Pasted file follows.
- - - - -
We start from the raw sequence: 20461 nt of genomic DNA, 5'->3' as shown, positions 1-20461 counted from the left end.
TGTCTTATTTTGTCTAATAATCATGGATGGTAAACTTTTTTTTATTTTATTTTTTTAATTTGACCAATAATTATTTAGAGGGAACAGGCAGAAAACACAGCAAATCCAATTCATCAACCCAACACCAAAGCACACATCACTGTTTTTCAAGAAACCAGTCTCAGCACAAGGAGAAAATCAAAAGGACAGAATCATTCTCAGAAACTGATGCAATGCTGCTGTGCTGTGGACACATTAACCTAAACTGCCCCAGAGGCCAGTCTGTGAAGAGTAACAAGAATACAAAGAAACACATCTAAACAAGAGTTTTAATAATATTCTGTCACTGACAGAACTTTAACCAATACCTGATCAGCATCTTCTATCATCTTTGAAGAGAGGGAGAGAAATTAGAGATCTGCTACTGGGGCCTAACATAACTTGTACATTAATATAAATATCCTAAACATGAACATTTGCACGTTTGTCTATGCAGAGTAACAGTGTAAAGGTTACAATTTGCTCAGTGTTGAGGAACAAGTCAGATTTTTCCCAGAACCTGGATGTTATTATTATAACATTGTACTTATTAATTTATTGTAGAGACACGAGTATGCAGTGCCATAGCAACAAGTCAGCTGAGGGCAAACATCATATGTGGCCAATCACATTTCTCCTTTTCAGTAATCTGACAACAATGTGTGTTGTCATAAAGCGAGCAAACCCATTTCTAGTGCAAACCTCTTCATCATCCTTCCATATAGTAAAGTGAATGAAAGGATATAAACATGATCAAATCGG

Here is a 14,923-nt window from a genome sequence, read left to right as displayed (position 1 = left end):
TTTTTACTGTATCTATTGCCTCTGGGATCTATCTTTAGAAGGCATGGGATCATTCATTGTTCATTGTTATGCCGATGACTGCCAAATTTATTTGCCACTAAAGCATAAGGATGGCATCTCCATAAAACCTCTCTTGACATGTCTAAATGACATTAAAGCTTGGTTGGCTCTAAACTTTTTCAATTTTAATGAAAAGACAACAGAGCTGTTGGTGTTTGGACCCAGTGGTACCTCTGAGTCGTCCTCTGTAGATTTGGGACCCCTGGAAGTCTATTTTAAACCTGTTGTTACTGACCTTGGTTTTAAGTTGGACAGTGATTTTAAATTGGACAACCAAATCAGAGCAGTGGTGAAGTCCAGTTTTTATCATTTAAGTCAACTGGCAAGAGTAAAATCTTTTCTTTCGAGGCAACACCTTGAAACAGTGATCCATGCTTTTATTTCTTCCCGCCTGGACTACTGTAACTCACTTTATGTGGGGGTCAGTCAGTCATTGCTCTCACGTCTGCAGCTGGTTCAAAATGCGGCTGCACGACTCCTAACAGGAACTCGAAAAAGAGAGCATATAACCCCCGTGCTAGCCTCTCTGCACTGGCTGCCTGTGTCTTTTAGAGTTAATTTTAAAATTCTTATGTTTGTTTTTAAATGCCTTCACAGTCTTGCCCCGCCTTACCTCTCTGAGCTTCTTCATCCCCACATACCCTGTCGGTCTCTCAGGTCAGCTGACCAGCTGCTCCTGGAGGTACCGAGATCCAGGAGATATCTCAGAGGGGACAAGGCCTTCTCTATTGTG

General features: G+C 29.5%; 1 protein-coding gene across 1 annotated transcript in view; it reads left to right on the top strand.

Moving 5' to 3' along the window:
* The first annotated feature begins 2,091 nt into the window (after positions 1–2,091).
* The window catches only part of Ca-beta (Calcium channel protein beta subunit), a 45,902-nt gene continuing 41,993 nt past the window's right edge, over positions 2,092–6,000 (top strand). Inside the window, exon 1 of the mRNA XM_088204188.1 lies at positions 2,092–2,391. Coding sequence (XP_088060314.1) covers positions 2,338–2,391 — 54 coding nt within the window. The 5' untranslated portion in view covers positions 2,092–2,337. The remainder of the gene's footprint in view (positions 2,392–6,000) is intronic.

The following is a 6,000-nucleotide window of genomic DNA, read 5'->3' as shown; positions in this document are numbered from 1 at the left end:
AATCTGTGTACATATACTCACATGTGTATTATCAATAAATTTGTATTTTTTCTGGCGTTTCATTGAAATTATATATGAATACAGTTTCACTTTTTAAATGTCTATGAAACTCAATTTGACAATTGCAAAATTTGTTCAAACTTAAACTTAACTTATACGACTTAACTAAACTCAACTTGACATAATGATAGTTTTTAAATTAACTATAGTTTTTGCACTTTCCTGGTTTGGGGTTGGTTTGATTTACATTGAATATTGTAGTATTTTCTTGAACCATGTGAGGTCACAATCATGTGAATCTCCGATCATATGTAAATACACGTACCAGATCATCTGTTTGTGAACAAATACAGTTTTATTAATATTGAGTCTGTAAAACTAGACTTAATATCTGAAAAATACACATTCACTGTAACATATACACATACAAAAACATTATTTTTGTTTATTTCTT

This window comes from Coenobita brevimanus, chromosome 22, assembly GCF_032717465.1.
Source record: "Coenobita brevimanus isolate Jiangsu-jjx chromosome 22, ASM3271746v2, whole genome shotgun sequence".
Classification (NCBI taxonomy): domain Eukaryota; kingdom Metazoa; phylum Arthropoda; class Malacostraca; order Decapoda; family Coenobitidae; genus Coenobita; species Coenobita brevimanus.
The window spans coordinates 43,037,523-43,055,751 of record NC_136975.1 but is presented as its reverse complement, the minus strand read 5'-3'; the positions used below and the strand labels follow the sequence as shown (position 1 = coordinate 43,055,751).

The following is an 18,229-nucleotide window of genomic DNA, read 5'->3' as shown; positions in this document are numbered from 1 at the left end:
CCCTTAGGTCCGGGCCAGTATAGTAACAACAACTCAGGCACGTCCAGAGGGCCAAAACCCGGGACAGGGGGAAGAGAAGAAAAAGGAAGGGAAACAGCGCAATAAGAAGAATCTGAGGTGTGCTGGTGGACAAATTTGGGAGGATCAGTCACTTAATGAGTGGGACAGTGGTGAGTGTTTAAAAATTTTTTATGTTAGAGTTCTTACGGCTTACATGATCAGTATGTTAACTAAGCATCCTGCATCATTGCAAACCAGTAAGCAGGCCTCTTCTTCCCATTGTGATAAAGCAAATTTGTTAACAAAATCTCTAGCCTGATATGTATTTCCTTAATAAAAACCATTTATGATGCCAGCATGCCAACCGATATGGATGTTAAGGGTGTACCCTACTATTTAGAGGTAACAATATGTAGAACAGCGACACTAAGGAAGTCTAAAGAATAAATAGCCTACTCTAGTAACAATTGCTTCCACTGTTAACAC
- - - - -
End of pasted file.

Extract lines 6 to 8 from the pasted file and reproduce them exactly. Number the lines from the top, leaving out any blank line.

Moving 5' to 3' along the window:
* The first annotated feature begins 2,091 nt into the window (after positions 1–2,091).
* The window catches only part of Ca-beta (Calcium channel protein beta subunit), a 45,902-nt gene continuing 41,993 nt past the window's right edge, over positions 2,092–6,000 (top strand). Inside the window, exon 1 of the mRNA XM_088204188.1 lies at positions 2,092–2,391. Coding sequence (XP_088060314.1) covers positions 2,338–2,391 — 54 coding nt within the window. The 5' untranslated portion in view covers positions 2,092–2,337. The remainder of the gene's footprint in view (positions 2,392–6,000) is intronic.